Tribeca 2017 Review: The Endless Offers Satisfying Resolution

Justin Benson and Aaron Moorhead are directors I have been following since I saw their first film together Resolution at Screamfest. That meta horror film tickled my analog media nostalgia, and their follow-up film Spring evolved their love of monster movies. The Endless seems to combine the obsessions of Resolution with the scope of Spring.

This time, Moorhead and Benson play the lead characters, Aaron and Justin Smith. The Smiths are two brothers who’ve been living on their own for 10 years after escaping a cult. Aaron, however, struggles with life on the outside and keeps looking for artifacts of the people he knew back then. Grudgingly, Justin accompanies Aaron to visit their old home in the hopes that Aaron can find closure and move on.

The Endless takes takes time building up the cult of Camp Arcadia. Justin’s cautionary view sounds logical. The Arcadia sure try to make it seem as pleasant as possible but rational viewers know that’s how they get you.

I certainly relate to revisiting your past, although I haven’t escaped a death cult. I’m not even nostalgic for high school, which would be the closest traumatic experience I’ve had. If you follow me on Facebook and Twitter though you see I’m obsessed with the movie theaters where I saw movies decades ago, and dead video formats where I first watched many movies. I certainly worry this is an unhealthy obsession. I ultimately think mine is harmless, but can appreciate Benson and Moorhead exploring a codependent relationship with one’s past.

Ambiguously supernatural things begin to happen, like a tug of war on a rope seemingly tied to nowhere. But it’s dark, so the sound indicates it’s tied to a tree. Many of the haunting images could be explained as natural phenomena, but of course that is the question The Endless is asking.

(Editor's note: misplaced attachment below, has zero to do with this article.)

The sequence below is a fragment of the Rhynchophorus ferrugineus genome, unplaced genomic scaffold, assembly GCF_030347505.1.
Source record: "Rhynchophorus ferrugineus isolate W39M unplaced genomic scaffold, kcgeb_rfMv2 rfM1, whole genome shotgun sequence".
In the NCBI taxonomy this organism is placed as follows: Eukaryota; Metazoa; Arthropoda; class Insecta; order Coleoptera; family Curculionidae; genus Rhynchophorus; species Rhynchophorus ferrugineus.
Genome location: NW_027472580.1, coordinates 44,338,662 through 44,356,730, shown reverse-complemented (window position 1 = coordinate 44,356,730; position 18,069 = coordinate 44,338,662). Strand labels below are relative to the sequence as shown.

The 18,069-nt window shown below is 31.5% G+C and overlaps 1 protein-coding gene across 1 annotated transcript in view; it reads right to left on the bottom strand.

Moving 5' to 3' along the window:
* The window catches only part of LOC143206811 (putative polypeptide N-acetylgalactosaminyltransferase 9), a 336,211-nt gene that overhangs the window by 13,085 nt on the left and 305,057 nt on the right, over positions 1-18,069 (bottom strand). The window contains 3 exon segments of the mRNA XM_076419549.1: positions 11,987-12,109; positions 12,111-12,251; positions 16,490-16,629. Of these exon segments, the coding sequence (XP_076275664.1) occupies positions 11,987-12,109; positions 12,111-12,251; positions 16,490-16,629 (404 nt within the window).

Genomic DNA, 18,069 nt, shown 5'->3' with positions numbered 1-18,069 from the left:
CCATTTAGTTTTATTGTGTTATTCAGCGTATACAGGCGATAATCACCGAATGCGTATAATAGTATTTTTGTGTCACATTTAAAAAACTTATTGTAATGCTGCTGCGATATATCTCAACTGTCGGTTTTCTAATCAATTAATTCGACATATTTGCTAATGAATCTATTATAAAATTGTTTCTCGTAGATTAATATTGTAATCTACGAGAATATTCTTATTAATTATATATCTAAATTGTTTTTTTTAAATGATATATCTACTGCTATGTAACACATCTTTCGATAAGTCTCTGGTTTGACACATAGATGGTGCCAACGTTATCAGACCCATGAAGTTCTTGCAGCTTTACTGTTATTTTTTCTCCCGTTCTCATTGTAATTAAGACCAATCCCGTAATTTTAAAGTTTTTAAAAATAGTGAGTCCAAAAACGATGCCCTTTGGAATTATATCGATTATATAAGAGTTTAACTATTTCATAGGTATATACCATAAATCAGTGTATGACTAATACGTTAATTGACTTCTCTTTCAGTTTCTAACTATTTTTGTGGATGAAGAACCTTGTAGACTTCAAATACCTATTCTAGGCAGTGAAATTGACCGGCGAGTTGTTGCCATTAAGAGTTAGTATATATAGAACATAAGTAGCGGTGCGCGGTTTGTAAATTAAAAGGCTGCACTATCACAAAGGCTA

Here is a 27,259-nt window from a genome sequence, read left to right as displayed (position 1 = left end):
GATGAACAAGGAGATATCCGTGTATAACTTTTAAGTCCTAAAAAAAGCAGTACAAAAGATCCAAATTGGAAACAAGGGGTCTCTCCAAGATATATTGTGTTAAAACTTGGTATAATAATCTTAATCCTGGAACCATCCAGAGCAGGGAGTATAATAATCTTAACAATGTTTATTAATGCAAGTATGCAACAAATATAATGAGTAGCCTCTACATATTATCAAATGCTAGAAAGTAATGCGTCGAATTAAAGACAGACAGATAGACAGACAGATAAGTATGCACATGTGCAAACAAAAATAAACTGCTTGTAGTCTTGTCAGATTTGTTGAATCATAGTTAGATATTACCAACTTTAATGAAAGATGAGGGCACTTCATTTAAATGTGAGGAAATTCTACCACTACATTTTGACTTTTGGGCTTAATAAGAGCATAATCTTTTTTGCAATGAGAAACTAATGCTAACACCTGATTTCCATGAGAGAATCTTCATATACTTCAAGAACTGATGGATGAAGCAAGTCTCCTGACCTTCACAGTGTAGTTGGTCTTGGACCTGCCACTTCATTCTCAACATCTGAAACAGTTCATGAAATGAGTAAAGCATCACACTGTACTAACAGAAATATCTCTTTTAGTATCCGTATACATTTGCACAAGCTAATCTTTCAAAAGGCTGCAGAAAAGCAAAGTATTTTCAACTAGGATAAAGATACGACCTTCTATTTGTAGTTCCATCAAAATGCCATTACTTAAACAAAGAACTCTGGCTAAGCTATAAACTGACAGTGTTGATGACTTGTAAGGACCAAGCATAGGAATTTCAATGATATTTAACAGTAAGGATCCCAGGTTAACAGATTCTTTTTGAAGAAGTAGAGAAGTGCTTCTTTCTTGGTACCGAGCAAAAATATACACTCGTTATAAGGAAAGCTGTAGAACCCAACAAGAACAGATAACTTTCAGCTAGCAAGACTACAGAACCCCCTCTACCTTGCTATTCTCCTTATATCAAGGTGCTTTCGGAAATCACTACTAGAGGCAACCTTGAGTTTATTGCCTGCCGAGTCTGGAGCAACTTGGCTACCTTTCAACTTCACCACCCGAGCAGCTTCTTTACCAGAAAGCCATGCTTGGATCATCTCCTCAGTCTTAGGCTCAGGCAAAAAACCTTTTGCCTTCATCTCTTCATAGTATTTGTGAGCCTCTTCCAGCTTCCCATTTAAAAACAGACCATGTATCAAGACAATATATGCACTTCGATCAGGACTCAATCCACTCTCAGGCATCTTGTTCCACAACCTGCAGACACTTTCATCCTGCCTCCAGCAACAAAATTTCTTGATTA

It still has a bit of the analog media obsession of Resolution. A camcorder and VHS ape with bad tracking play pivotal roles in the story.

Then it gets weirder and more circular. Some of it requires you to know Benson and Moorhead’s previous movies. You know Franchise Fred loves these references. The more obscure, the better.

Even without references, there’s no mistaking this is a Moorhead and Benson movie. The meta themes they deal with, imbued with a very real human conflict, and subtle but surreal visual effects have become their trademark three movies into their partnership.

Playing the leads must be a sort of meta commentary too. They’re playing brothers and fictional characters but perhaps the conflict is real or maybe just the notion of directors participating as characters means something.

The Endless premiered at the Tribeca Film Festival which is the festival that first discovered Resolution as well. When it goes wide, it’s definitely a must see for Benson and Moorhead fans. If this is the first film of theirs you see, you’ll have a real treat discovering Resolution and Spring afterwards too.

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